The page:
Blackface, or the act of darkening one’s skin in an attempt to impersonate Black people, is an act that continues to persist in Canada.  In their juxtaposing of racial expression with claims to racial transcendence, they are a manifestation of Canadian postracialism. The Arts Against Postracialism: Strengthening Resistance Against Contemporary Canadian Blackface is a SSHRC-funded knowledge mobilization initiative -led by Dr. Philip Howard (McGill University, Department of Integrated Studies in Education) in collaboration with artist/curator Camille Turner- that challenges blackface and postracialism by supporting efforts to challenge them.

This initiative builds on Howard’s earlier research that investigated instances of blackface as they occur in the contemporary moment in Canada, and which argues that this problematic phenomenon is rooted in Canadian settler-colonial relations in their anti-black iterations.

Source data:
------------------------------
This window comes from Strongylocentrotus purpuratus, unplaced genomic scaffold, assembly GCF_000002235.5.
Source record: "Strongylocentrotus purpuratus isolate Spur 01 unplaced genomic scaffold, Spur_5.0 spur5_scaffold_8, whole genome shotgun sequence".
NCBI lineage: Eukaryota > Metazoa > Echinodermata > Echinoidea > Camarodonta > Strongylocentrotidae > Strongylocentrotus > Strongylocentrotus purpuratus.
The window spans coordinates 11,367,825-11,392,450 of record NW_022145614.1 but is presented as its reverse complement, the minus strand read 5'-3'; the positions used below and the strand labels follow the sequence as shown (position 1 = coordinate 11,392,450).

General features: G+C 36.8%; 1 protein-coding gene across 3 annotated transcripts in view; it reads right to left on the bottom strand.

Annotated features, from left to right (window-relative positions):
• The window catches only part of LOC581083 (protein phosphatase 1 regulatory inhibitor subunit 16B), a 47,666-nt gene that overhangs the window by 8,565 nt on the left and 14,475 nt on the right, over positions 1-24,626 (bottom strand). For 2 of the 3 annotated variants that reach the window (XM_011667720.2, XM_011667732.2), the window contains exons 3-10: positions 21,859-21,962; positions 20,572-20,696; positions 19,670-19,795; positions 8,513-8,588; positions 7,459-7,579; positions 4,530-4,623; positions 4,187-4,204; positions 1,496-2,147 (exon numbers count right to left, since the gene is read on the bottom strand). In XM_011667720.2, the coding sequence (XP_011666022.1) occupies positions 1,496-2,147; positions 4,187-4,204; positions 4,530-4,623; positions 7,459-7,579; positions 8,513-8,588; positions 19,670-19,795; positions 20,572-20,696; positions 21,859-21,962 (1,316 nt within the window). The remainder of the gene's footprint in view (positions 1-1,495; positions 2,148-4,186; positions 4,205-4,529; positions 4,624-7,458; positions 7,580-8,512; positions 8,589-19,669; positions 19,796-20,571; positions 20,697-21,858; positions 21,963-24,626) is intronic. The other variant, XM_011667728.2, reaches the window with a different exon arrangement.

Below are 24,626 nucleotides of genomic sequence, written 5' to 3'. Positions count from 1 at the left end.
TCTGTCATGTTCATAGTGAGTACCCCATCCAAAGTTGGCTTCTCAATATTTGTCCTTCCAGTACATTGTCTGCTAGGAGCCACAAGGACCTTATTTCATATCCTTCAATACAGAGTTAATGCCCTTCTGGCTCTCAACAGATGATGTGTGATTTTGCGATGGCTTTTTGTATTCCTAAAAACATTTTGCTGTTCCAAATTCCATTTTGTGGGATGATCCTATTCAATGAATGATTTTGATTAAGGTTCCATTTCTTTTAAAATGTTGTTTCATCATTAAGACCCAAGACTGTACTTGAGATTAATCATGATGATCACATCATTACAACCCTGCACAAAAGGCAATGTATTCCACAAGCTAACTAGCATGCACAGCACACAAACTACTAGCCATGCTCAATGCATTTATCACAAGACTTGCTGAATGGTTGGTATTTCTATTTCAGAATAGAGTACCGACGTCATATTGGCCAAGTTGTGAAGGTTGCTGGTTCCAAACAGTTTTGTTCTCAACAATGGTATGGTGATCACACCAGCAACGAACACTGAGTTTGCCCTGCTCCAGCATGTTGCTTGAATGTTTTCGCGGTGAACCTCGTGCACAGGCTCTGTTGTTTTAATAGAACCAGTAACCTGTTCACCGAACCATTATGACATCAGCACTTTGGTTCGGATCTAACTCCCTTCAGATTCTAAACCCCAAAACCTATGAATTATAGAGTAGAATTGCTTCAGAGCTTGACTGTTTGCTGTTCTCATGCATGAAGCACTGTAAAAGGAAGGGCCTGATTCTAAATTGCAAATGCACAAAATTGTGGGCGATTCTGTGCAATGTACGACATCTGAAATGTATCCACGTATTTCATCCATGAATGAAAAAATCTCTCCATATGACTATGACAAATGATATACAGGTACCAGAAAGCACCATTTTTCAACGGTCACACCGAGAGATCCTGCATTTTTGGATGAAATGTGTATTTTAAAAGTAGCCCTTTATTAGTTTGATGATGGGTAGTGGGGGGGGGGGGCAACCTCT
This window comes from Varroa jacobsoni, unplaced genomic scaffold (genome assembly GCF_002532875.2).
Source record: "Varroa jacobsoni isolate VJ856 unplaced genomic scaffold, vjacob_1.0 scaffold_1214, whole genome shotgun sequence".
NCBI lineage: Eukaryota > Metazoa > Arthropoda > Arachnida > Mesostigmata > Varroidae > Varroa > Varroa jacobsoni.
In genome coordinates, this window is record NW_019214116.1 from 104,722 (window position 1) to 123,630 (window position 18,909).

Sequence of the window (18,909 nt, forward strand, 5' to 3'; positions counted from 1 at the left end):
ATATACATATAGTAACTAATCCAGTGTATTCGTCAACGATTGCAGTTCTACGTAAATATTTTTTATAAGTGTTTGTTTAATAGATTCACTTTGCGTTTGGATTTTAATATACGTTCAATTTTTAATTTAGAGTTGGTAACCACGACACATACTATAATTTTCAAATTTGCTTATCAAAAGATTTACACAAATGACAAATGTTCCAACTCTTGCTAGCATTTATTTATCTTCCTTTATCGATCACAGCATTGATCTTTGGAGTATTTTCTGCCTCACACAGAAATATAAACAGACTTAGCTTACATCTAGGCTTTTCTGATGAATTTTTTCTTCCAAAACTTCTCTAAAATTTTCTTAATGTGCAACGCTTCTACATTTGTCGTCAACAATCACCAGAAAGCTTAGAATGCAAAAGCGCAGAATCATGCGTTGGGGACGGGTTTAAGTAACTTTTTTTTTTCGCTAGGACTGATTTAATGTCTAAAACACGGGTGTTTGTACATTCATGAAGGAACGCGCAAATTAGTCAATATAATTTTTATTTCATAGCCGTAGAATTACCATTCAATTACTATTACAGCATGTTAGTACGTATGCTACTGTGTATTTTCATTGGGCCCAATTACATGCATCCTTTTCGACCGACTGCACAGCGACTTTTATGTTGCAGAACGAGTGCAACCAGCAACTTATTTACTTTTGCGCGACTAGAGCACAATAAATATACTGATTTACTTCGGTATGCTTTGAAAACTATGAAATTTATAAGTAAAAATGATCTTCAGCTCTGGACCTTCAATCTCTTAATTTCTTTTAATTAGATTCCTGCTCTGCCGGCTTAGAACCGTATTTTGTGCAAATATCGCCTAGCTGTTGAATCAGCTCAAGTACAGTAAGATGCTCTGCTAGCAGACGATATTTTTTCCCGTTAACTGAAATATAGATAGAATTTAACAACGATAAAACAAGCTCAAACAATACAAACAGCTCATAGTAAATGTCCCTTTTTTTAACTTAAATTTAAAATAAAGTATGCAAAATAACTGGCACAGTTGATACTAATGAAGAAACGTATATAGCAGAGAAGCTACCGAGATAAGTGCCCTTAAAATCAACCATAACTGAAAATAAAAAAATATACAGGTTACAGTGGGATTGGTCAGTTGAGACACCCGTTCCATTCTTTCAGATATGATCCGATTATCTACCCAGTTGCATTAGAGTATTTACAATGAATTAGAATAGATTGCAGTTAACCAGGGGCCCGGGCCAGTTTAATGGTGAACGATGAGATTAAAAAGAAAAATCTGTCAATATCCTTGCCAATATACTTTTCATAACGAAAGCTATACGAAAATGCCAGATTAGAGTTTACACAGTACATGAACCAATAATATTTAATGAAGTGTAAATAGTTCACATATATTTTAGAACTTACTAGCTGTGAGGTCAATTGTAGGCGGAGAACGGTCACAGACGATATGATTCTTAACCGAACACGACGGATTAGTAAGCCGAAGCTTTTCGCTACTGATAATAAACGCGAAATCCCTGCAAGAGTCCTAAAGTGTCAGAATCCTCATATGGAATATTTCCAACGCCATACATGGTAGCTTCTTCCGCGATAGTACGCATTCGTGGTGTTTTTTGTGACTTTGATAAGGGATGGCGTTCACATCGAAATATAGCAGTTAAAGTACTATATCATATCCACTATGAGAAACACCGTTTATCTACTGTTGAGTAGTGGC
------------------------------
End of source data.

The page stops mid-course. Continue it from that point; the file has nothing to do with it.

The current project seeks to contribute to challenging blackface on Canadian campuses by: building capacity for critique and spaces of healing for those negatively impacted by blackface; creating intra- and inter-campus networks between campus organizations interested in challenging blackface; and raising the level of critical dialogue about blackface.

(image: Water No Get Enemy 3017, Quentin Vercetty)

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